In accordance with one aspect of the invention, a thin profile battery apparatus comprises at least two thin profile batteries conductively bonded to one another, with one of the batteries including a portion which overhangs the other. In one implementation, the batteries comprise button type batteries.
In another consideration in accordance with an aspect of the invention, a thin profile battery apparatus includes a first thin profile battery having an edge enveloping periphery and a second thin profile battery having an edge enveloping periphery of substantially the same size and shape as the first thin profile battery edge periphery. The first and second thin profile batteries are electrically connected with one another and mounted one over the other with their edge peripheries not laterally coinciding.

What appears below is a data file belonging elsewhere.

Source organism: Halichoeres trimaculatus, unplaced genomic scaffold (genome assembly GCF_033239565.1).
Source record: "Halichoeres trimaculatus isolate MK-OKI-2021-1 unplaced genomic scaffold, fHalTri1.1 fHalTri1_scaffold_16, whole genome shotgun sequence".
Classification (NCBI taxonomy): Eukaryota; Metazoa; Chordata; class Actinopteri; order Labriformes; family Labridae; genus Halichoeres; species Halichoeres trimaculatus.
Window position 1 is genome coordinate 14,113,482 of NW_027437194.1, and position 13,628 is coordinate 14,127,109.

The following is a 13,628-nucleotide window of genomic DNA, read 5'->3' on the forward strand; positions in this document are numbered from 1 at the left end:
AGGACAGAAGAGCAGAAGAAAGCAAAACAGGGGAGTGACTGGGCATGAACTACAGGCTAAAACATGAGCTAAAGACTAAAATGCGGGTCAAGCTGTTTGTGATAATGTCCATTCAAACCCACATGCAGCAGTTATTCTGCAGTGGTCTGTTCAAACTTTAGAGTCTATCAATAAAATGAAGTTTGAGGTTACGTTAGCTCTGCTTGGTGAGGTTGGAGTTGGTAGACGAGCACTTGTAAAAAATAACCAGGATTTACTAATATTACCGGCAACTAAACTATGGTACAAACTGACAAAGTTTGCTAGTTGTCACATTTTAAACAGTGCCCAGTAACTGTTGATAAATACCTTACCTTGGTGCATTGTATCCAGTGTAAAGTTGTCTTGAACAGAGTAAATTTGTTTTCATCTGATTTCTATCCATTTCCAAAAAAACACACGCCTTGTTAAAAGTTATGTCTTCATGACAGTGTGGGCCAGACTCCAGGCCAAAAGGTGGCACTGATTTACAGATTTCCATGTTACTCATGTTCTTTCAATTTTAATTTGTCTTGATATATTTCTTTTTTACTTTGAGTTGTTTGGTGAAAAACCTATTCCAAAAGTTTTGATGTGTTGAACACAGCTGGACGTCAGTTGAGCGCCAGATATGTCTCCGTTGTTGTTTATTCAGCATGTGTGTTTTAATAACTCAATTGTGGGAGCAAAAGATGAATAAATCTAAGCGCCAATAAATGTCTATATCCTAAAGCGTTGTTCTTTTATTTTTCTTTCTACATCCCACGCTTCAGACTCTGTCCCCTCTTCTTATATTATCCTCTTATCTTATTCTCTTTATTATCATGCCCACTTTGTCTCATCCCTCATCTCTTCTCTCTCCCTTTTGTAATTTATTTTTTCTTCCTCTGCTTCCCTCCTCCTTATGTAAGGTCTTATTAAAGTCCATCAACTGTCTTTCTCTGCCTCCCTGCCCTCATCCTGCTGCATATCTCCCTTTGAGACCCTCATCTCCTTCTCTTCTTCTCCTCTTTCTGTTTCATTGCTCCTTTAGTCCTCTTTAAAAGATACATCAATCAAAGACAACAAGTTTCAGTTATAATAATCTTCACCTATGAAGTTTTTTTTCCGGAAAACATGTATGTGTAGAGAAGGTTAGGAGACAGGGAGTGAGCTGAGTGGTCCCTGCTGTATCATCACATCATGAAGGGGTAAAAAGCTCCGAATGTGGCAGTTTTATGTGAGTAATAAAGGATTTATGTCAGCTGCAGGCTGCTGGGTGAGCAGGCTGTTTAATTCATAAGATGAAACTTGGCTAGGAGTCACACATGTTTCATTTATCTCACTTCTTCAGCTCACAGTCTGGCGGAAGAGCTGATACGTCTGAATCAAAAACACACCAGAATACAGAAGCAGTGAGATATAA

In accordance with but another aspect, a radio frequency communication device comprises a substrate having conductive paths including an antenna. At least one integrated circuit chip is mounted to the substrate and in electrical connection with a first portion of the substrate conductive paths. At least two thin profile batteries conductively bonded in series with and over one another and a second portion of the substrate conductive paths are included. One of the batteries has a portion which overhangs the other and is in electrical connection with a third portion of the substrate conductive paths.
In but another aspect, a method of forming a battery powerable apparatus includes providing at least two thin profile batteries over one another. One of the batteries is conductively connected to a first node location formed on a surface of a substrate. The other of the batteries is provided to overhang the one battery and be electrically connected therewith. The overhang of the other battery is conductively connected with a second node location formed on the surface of the substrate.